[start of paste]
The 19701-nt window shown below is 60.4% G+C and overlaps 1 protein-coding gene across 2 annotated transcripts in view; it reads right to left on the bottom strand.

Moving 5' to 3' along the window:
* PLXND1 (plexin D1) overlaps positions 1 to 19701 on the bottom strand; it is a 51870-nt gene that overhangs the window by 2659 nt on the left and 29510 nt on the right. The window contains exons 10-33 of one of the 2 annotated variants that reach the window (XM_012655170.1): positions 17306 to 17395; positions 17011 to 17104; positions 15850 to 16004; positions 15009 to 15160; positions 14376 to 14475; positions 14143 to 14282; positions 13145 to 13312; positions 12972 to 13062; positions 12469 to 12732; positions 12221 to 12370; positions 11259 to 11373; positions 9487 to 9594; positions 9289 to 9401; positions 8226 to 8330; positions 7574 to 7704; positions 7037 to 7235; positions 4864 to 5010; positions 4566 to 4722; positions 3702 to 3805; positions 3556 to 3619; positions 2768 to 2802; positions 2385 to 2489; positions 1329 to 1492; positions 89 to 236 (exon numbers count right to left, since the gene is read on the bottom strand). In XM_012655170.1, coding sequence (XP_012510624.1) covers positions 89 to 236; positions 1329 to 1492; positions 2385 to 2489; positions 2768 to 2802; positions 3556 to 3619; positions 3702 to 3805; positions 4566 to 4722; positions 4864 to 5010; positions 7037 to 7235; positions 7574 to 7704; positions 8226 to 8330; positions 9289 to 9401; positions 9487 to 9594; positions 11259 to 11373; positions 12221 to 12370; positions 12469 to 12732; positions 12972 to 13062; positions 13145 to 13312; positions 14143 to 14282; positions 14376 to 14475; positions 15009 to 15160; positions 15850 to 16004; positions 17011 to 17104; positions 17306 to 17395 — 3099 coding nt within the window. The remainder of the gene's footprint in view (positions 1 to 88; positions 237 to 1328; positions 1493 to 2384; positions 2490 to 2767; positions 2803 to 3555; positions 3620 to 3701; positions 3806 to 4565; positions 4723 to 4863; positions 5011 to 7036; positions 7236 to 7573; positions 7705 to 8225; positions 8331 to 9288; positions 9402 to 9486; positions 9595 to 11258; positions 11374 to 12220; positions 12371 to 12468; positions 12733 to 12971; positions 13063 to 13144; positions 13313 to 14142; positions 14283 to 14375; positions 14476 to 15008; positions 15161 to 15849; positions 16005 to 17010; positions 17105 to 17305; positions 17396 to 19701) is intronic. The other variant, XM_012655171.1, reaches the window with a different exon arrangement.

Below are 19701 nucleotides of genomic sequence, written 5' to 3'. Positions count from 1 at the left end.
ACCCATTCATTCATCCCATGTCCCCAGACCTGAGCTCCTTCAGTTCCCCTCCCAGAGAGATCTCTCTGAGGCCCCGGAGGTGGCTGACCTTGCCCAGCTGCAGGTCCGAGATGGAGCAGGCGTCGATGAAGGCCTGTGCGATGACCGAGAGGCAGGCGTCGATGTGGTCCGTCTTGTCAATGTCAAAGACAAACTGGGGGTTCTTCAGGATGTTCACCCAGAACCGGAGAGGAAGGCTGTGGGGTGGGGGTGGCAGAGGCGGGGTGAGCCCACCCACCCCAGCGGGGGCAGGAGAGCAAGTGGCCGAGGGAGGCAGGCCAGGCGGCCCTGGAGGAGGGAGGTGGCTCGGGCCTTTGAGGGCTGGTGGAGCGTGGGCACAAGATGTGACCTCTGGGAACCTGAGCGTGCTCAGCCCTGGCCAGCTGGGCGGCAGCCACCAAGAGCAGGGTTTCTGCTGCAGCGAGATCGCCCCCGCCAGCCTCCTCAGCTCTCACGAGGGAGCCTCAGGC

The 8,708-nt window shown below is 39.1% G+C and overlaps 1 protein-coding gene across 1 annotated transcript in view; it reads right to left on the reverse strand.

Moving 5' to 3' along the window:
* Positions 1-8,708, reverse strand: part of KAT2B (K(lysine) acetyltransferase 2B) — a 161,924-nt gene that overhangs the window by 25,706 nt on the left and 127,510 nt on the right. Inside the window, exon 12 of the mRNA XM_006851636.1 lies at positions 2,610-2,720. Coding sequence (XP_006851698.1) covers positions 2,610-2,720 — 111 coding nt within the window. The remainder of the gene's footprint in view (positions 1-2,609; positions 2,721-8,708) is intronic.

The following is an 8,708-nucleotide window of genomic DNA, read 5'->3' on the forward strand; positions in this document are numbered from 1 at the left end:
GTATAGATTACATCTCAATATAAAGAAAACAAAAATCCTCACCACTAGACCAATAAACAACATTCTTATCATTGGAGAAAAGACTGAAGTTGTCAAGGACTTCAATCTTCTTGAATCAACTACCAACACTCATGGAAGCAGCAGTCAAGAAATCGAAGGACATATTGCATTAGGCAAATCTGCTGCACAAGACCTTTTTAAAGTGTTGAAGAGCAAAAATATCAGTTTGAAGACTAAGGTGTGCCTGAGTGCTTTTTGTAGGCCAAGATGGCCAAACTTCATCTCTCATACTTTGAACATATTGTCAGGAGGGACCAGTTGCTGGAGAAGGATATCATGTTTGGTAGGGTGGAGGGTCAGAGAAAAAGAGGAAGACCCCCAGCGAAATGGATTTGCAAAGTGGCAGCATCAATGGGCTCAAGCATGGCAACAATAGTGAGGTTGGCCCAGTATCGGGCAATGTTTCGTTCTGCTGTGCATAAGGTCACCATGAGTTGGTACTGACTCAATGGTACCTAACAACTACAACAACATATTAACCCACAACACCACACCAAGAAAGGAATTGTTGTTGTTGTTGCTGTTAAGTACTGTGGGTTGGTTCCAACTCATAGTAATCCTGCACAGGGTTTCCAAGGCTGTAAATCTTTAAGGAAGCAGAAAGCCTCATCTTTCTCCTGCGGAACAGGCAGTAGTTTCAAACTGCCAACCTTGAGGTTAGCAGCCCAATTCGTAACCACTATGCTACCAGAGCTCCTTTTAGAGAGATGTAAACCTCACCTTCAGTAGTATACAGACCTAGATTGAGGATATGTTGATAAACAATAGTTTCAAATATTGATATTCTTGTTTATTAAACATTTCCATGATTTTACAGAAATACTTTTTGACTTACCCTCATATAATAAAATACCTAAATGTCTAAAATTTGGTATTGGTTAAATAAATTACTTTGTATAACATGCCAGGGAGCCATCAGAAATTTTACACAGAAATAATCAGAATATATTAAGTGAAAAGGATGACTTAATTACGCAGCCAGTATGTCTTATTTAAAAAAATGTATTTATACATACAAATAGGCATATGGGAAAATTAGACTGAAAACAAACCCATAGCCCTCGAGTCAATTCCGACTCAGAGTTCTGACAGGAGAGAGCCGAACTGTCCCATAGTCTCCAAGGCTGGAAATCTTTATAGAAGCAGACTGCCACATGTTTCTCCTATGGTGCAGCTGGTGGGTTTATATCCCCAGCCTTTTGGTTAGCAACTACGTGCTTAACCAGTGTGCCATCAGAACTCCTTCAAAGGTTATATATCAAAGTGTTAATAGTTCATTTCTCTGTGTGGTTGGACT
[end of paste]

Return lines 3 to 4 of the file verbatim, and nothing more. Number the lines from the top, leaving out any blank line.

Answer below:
* PLXND1 (plexin D1) overlaps positions 1 to 19701 on the bottom strand; it is a 51870-nt gene that overhangs the window by 2659 nt on the left and 29510 nt on the right. The window contains exons 10-33 of one of the 2 annotated variants that reach the window (XM_012655170.1): positions 17306 to 17395; positions 17011 to 17104; positions 15850 to 16004; positions 15009 to 15160; positions 14376 to 14475; positions 14143 to 14282; positions 13145 to 13312; positions 12972 to 13062; positions 12469 to 12732; positions 12221 to 12370; positions 11259 to 11373; positions 9487 to 9594; positions 9289 to 9401; positions 8226 to 8330; positions 7574 to 7704; positions 7037 to 7235; positions 4864 to 5010; positions 4566 to 4722; positions 3702 to 3805; positions 3556 to 3619; positions 2768 to 2802; positions 2385 to 2489; positions 1329 to 1492; positions 89 to 236 (exon numbers count right to left, since the gene is read on the bottom strand). In XM_012655170.1, coding sequence (XP_012510624.1) covers positions 89 to 236; positions 1329 to 1492; positions 2385 to 2489; positions 2768 to 2802; positions 3556 to 3619; positions 3702 to 3805; positions 4566 to 4722; positions 4864 to 5010; positions 7037 to 7235; positions 7574 to 7704; positions 8226 to 8330; positions 9289 to 9401; positions 9487 to 9594; positions 11259 to 11373; positions 12221 to 12370; positions 12469 to 12732; positions 12972 to 13062; positions 13145 to 13312; positions 14143 to 14282; positions 14376 to 14475; positions 15009 to 15160; positions 15850 to 16004; positions 17011 to 17104; positions 17306 to 17395 — 3099 coding nt within the window. The remainder of the gene's footprint in view (positions 1 to 88; positions 237 to 1328; positions 1493 to 2384; positions 2490 to 2767; positions 2803 to 3555; positions 3620 to 3701; positions 3806 to 4565; positions 4723 to 4863; positions 5011 to 7036; positions 7236 to 7573; positions 7705 to 8225; positions 8331 to 9288; positions 9402 to 9486; positions 9595 to 11258; positions 11374 to 12220; positions 12371 to 12468; positions 12733 to 12971; positions 13063 to 13144; positions 13313 to 14142; positions 14283 to 14375; positions 14476 to 15008; positions 15161 to 15849; positions 16005 to 17010; positions 17105 to 17305; positions 17396 to 19701) is intronic. The other variant, XM_012655171.1, reaches the window with a different exon arrangement.

Below are 19701 nucleotides of genomic sequence, written 5' to 3'. Positions count from 1 at the left end.